Saturday, April 09, 2016

On childbirth and ritual impurity

LEVITICUS: Torah Portion of the Week: The Dynamics of Impurity. Is giving birth to a child a sin? That seems to be the message of Parashat Tazria (Ariel Seri-Levi, Haaretz). Not surprisingly, the answer to the question is no. Nor is a "sin" offering required because the woman rashly vowed during labor never to have sex again, even though she may well have done so.
In his book, “Leviticus: A Book of Ritual and Ethics,” the late Bible scholar Jacob Milgrom explains the role of the hatat offering and the significance of atonement. Commission of sins, bodily secretions and various biological phenomena give rise to impurity – a dynamic force that in essence adheres to the sanctuary and all it contains, which can endanger God’s continued presence both there and in Israel’s midst. For this reason, the Torah prohibits the new mother from coming into contact with anything holy during the period immediately following childbirth: “she shall touch no hallowed thing, nor come into the sanctuary, until the days of her purification be fulfilled” (Lev. 12:4).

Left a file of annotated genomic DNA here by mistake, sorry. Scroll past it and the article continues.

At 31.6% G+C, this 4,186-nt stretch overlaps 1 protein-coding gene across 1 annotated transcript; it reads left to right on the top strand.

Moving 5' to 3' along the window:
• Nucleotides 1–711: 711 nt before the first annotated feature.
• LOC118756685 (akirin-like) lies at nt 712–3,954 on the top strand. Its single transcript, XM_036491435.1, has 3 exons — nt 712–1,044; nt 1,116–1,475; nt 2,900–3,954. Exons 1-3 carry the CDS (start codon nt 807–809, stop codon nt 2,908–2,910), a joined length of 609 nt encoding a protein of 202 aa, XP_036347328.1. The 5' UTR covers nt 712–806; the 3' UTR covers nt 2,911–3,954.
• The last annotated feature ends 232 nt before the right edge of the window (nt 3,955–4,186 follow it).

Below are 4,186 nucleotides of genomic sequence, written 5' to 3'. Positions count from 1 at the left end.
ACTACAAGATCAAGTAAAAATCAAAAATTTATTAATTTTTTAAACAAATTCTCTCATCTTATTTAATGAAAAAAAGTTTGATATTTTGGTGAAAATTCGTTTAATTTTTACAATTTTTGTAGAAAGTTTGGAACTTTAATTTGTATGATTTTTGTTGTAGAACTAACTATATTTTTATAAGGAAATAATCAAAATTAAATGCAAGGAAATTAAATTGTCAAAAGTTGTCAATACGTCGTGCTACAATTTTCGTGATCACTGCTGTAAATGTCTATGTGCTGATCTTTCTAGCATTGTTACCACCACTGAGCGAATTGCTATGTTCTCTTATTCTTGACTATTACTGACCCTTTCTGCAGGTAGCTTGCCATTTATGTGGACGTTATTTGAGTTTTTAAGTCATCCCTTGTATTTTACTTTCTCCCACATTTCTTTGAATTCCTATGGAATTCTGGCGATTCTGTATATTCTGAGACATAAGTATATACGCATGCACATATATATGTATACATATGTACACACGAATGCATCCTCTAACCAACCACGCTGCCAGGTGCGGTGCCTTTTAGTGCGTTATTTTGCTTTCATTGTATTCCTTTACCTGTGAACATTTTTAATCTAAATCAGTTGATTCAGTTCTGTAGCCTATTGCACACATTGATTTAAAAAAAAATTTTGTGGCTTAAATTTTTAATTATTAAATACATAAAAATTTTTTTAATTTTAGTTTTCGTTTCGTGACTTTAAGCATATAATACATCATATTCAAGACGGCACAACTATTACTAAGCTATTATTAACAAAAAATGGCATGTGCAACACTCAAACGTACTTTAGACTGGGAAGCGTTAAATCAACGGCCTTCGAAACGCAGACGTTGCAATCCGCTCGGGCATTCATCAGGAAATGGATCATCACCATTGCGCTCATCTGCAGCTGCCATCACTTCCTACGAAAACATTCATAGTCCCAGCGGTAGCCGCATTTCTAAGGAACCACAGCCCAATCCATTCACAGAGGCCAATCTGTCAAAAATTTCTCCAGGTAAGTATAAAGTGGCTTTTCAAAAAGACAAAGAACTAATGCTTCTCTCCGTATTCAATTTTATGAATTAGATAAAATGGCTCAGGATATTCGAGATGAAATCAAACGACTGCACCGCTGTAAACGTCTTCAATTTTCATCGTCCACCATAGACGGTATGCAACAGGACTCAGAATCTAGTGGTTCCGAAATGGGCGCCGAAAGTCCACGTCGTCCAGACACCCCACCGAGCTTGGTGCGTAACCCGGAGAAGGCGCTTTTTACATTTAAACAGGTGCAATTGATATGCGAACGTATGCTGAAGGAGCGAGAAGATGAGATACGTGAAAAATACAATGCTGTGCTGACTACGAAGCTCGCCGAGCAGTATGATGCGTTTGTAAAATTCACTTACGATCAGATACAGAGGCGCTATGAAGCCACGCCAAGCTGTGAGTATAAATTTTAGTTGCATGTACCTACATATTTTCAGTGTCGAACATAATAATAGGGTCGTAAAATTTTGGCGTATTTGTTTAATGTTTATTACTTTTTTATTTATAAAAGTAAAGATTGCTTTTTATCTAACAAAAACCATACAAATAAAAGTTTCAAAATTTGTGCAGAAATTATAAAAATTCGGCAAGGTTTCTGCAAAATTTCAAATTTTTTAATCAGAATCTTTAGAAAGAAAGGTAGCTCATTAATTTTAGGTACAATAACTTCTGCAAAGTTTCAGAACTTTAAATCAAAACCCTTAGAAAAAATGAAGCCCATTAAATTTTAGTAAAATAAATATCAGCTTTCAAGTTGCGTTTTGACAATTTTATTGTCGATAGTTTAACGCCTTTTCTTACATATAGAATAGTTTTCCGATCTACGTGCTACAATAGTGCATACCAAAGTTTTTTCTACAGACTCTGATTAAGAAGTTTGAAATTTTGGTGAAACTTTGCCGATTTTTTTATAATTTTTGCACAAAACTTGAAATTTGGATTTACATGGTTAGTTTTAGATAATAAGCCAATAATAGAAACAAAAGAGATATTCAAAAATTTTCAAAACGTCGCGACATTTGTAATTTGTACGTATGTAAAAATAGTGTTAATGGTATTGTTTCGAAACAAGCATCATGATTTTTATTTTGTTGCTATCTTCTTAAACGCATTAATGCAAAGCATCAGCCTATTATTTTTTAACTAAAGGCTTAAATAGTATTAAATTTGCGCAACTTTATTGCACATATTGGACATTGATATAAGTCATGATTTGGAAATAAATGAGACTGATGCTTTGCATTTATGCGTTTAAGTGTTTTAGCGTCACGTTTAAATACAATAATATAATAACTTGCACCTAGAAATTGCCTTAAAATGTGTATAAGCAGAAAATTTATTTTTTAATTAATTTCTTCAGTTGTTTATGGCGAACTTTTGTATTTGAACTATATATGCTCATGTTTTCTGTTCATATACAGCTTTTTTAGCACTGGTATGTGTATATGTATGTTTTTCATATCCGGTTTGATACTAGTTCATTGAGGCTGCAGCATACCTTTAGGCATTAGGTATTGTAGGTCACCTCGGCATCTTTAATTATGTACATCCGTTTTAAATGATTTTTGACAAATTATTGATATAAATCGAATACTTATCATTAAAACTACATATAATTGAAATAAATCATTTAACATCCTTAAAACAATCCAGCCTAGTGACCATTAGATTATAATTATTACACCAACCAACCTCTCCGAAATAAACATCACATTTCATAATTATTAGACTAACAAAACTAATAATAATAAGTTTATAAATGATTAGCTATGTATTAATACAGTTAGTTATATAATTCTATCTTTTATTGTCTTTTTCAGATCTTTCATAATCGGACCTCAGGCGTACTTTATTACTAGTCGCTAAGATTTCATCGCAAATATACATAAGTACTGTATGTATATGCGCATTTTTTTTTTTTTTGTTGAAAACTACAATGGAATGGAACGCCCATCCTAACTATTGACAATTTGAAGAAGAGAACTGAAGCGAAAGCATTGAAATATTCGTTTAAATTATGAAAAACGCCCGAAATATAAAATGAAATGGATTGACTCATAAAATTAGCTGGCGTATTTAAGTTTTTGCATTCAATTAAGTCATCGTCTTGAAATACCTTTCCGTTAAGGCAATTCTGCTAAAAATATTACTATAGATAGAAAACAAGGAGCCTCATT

But, even if she remains at home, her ritual impurity adheres to the sanctuary and can accumulate there. The impurity must be purged from the sanctuary to ensure that God will continue to reside there. The disinfectant the priest uses to remove the impurity from the altar – not from the new mother – is the blood of the hatat-offering, which is sprinkled not on the person bringing the offering but on the altar.

We can therefore understand that the Hebrew word for this offering, “hatat,” is linked not to sin (het) but to disinfection (hitui), and therefore should be translated not as “sin-offering” but as “purification-offering.” Disinfection is also referred to as atonement – kippur¸ whose root in Hebrew is kaf-peh-resh. In Akkadian, that root means “disinfection” or “wiping away.” Thus the meaning of the atonement in the purification-offering is removal of the impurity, of a kind of filth.
Or, as I suggest when I lecture on ritual impurity in P, a kind of cooties.